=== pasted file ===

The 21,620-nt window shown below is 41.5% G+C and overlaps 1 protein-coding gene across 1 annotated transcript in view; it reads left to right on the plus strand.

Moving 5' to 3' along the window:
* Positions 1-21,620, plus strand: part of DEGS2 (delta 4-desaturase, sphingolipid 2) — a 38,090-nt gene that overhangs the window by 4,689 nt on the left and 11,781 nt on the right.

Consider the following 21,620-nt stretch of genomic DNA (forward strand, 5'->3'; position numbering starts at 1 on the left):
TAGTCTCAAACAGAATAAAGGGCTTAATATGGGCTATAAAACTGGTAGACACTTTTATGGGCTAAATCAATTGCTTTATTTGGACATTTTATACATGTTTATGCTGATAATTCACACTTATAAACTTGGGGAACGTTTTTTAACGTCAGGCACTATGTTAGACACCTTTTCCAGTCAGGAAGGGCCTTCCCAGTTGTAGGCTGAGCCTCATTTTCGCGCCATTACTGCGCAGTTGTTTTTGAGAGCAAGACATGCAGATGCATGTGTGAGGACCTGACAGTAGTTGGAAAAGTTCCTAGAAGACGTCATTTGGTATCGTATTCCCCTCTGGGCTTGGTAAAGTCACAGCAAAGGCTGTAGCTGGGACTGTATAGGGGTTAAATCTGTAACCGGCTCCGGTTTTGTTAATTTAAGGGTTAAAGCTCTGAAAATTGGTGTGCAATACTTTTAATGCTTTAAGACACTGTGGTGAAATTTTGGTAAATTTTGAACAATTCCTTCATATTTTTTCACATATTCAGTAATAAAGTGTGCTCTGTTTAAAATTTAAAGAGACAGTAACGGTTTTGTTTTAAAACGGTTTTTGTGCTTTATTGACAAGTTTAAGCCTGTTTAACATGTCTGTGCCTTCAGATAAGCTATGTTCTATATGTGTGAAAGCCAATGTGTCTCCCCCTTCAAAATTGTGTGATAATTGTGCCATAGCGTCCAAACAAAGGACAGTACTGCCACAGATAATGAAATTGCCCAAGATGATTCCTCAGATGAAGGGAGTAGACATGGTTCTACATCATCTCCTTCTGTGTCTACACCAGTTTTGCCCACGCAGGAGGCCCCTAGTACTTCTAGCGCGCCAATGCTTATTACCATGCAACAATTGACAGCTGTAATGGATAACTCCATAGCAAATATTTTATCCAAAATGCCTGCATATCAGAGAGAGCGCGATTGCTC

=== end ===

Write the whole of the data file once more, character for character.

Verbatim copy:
The 21,620-nt window shown below is 41.5% G+C and overlaps 1 protein-coding gene across 1 annotated transcript in view; it reads left to right on the plus strand.

Moving 5' to 3' along the window:
* Positions 1-21,620, plus strand: part of DEGS2 (delta 4-desaturase, sphingolipid 2) — a 38,090-nt gene that overhangs the window by 4,689 nt on the left and 11,781 nt on the right.

Consider the following 21,620-nt stretch of genomic DNA (forward strand, 5'->3'; position numbering starts at 1 on the left):
TAGTCTCAAACAGAATAAAGGGCTTAATATGGGCTATAAAACTGGTAGACACTTTTATGGGCTAAATCAATTGCTTTATTTGGACATTTTATACATGTTTATGCTGATAATTCACACTTATAAACTTGGGGAACGTTTTTTAACGTCAGGCACTATGTTAGACACCTTTTCCAGTCAGGAAGGGCCTTCCCAGTTGTAGGCTGAGCCTCATTTTCGCGCCATTACTGCGCAGTTGTTTTTGAGAGCAAGACATGCAGATGCATGTGTGAGGACCTGACAGTAGTTGGAAAAGTTCCTAGAAGACGTCATTTGGTATCGTATTCCCCTCTGGGCTTGGTAAAGTCACAGCAAAGGCTGTAGCTGGGACTGTATAGGGGTTAAATCTGTAACCGGCTCCGGTTTTGTTAATTTAAGGGTTAAAGCTCTGAAAATTGGTGTGCAATACTTTTAATGCTTTAAGACACTGTGGTGAAATTTTGGTAAATTTTGAACAATTCCTTCATATTTTTTCACATATTCAGTAATAAAGTGTGCTCTGTTTAAAATTTAAAGAGACAGTAACGGTTTTGTTTTAAAACGGTTTTTGTGCTTTATTGACAAGTTTAAGCCTGTTTAACATGTCTGTGCCTTCAGATAAGCTATGTTCTATATGTGTGAAAGCCAATGTGTCTCCCCCTTCAAAATTGTGTGATAATTGTGCCATAGCGTCCAAACAAAGGACAGTACTGCCACAGATAATGAAATTGCCCAAGATGATTCCTCAGATGAAGGGAGTAGACATGGTTCTACATCATCTCCTTCTGTGTCTACACCAGTTTTGCCCACGCAGGAGGCCCCTAGTACTTCTAGCGCGCCAATGCTTATTACCATGCAACAATTGACAGCTGTAATGGATAACTCCATAGCAAATATTTTATCCAAAATGCCTGCATATCAGAGAGAGCGCGATTGCTC